Whoever is in charge of the quality control at the food outlets of Shangri-La at the Fort deserves a pat on the back. I’ve raved about the buffet at High Street Café, enjoyed the dimsum at Canton Road, and had a great steak dinner at Raging Bull. That the food has been consistently good, so far, is testimony to the hotel wanting to be something more than the fifth Shangri-La hotel in the country.
Because the truth is that it could very well have served completely generic, indifferent food, and the hotel would still have been wildly successful. It’s a prime location, it has the branding, and people are willing to give hotels a free pass, like airlines: “It’s just hotel food, after all,” meaning something that is up to the latest standards in food safety and hygiene but not necessarily exciting or innovative.
I remember being particularly piqued when I ate (a few years ago) at Shangri-La Boracay; it had salmon, frozen prawns and tanigue. All the seafood at the hotel was concocted from a combination of these three items. The glass windows offered a view of the vast expanse of the Pacific Ocean.
I also discovered that Shangri-La at the Fort’s labyrinthine, illogical layout and the absence of a grand lobby like that of the Peninsula was a deliberate decision. Like medieval castles which had moats, portcullis, spiral staircases that wound clockwise (so that the defenders’ sword arms would have room to swing), every detail of the public spaces had been optimized against an armed attack.
To get in the vehicles, one had to mount a steep ramp, from which they emerged onto a landing (where boiling oil could be poured onto their heads, I suppose); and if they crashed through the plate glass into the lobby, they would find no one but a beaming concierge rather than hapless guests.
They would be tucked away in cul-de-sacs, such as the beautifully decorated space of Raging Bull, which along with Canton Road formed the top tier of the hotel’s dining spaces.
I will continue harping on the fact that a hotel worth its salt should still attempt a formal high-end dining room in the classical tradition; City of Dreams has one, after all, in the Tasting Room—and I understand that it’s doing fairly well.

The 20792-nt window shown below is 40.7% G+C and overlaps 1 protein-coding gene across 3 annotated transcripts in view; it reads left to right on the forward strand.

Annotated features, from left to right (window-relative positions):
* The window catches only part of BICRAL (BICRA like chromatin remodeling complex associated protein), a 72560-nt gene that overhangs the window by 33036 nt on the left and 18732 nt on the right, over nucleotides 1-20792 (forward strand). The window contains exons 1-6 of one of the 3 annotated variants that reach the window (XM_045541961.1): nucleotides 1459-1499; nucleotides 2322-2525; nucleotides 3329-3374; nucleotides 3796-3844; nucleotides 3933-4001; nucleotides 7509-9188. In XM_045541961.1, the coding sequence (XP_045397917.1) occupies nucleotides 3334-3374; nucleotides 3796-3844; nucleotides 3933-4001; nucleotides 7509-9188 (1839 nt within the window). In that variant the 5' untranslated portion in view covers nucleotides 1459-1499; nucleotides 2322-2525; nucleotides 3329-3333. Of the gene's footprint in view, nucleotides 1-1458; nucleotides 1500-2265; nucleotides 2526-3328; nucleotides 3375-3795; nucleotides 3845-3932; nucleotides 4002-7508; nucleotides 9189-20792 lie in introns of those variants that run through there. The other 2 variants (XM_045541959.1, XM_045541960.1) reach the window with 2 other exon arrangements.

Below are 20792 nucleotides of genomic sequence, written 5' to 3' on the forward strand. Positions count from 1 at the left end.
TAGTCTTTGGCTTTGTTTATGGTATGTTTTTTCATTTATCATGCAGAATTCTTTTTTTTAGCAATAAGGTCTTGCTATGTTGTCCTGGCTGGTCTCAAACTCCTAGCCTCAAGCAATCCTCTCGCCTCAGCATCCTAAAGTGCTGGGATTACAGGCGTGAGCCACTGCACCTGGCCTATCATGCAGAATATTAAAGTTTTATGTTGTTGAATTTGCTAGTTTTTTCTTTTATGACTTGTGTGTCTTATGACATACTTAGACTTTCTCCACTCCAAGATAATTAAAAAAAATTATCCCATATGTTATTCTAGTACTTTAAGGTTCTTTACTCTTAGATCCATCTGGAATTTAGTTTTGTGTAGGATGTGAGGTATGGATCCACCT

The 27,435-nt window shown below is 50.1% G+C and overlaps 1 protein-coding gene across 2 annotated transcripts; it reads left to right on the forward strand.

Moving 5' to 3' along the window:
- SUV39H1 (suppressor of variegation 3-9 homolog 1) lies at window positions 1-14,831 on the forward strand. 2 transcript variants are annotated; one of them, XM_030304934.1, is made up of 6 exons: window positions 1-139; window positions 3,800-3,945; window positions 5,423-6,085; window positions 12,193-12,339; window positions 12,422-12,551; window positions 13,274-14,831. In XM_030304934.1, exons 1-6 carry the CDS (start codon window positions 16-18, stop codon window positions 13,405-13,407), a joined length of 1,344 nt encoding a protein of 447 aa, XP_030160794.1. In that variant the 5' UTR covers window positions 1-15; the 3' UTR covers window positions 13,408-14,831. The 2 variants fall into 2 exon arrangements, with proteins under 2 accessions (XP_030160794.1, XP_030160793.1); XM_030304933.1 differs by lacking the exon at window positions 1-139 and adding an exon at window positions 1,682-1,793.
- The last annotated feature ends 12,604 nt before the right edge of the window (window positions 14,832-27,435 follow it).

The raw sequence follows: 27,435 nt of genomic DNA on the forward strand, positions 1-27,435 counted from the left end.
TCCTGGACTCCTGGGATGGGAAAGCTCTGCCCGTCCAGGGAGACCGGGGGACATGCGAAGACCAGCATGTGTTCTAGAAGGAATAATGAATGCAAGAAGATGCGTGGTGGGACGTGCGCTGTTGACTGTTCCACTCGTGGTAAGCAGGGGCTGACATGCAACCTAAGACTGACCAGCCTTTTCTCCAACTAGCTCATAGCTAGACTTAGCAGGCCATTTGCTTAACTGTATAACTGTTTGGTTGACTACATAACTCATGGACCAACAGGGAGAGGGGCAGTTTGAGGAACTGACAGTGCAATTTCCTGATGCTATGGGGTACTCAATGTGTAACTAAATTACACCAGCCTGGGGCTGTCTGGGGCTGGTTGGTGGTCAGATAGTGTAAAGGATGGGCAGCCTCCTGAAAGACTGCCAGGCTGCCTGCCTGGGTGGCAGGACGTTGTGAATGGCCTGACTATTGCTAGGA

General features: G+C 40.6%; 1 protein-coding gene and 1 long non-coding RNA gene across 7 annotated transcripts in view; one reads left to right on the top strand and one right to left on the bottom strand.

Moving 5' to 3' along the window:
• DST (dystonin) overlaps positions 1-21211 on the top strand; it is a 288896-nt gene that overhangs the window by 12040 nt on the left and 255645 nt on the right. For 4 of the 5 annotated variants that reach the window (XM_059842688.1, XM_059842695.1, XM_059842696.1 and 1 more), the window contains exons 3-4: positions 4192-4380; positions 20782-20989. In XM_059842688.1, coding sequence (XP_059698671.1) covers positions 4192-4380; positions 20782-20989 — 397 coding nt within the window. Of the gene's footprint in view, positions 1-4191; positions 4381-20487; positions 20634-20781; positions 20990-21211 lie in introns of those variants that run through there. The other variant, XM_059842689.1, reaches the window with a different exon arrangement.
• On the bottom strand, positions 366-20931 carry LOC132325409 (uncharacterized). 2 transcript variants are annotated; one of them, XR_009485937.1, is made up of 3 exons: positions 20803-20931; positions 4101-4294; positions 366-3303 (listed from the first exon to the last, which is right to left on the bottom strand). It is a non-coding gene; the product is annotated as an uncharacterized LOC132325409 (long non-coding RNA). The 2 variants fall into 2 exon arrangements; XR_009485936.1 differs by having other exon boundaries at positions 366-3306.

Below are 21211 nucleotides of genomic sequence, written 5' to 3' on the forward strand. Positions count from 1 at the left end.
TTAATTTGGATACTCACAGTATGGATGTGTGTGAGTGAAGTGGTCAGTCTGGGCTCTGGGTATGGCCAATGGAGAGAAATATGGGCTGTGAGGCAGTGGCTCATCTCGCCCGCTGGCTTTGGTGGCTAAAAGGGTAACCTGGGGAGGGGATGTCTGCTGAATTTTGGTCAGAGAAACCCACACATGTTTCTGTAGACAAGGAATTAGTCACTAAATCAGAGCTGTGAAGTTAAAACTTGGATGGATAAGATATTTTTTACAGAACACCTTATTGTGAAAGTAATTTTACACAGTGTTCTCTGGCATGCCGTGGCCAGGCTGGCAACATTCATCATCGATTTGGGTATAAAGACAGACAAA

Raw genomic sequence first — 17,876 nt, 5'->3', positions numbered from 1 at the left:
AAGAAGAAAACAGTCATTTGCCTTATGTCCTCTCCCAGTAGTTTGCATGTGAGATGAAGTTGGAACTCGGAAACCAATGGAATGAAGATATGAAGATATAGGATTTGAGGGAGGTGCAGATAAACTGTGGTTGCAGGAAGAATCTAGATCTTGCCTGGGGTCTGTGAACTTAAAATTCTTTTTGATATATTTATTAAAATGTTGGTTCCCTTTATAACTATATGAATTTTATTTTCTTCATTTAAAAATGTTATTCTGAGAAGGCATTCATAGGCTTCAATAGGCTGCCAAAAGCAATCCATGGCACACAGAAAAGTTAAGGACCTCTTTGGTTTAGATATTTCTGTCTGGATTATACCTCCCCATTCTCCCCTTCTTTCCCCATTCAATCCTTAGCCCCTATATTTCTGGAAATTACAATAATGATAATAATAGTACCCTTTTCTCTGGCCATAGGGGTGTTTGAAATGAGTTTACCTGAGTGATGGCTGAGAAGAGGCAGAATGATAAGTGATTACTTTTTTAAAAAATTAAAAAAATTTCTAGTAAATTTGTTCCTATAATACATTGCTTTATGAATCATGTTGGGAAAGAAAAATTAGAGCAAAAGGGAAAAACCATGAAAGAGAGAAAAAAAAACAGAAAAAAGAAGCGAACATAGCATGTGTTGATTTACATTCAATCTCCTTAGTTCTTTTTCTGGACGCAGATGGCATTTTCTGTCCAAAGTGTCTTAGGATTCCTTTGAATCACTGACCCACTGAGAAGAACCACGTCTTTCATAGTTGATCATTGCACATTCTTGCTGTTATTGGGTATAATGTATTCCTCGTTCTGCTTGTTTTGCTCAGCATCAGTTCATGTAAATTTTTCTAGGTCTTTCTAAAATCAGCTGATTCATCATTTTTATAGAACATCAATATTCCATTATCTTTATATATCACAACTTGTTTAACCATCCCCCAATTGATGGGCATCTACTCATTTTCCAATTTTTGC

Only hotels, where the establishment subsidizes part of the exorbitant costs of running a top-tier kitchen and having starched linen tablecloths, can fly the flag these days (besides a few notable exceptions) for good old-fashioned fine dining. They might have to operate at a loss, or have razor-thin margins, but where else are we to wow our dates, to propose, to celebrate, to mourn the loss of absent friends?
But then again, what makes a place “fine dining”? If Raging Bull were to be renamed Le Taureau Sauvage and rendered in a lacy typeface, and had an interior brimming with flowers and Second Empire furnishings, this would not make it more of a fine-dining establishment than a bomb-sniffing dog becomes one on account of being a Great Dane.
The room for fine-dining experience can be minimalist or ormolu, but the food must build on the cycle of tradition and innovation that has been refined for hundreds of years.
But important as well is to innovate and not be stuck in formulaic tradition like a cart-horse going in circles.
Raging Bull, despite its atavistic name, plays it safe. It’s a steakhouse that’s supposed to evoke a place where the Chicago mob might go to celebrate a successful hit. To enter, you have to make several turns, and several pauses, before reaching the restaurant proper. It’s a clever bit of legerdemain that makes you take in the atmosphere before emerging into the main dining room, a beautiful and softly-lit space where a menu that includes variations of grilled cow awaits you.
And as I hinted in my opening paragraph, everything we tried was of consistently excellent quality—from the starters of crab cakes, Caesar salad and oysters; to the mains, grilled in a Josper oven to absolute precision; to the sides, especially a particularly scintillating grilled asparagus with piquant hollandaise sauce.
The desserts are a bit of overkill—the crème brûlée came in a saucepan that would perhaps not only feed, but perhaps house, a small family; the pavlova was shrouded in an afro of spun cotton candy (this is perhaps the only dessert I can’t recommend); the cheesecake was of excellent rendition but the size of a paving-slab. This is a place for big appetites, big egos, and (as we discovered when the bill arrived) big wallets.
One minor problem is the noise level. Since I began reviewing I’ve been harping on about being able to have a decent conversation, something that seems to have had little effect on the way restaurants are designed, with many hard symmetrical surfaces.
There’s nothing like the hum of a good restaurant, of tables full of people enjoying themselves, that makes me believe in the redemptive power of food. But at the same time, as I get older and my hearing fails, I hate having to try and guess what my interlocutor across the table is saying.
Since the name of the restaurant references one of the seminal films of the late 20th century, a parallel isn’t too much of a stretch. Raging Bull, the restaurant, is a well-made summer blockbuster that checks all the boxes, a popcorn movie that delivers.
But it doesn’t push the envelope, it doesn’t blow the mind, it doesn’t try to do for food what “Raging Bull” did for cinema, in delivering an intense, visceral, unforgettable experience. But with the paucity for just getting things right in the restaurant world, this establishment is well-recommended.
Raging Bull is at 3/F, Shangri-La at the Fort, Bonifacio Global City; tel. 8200888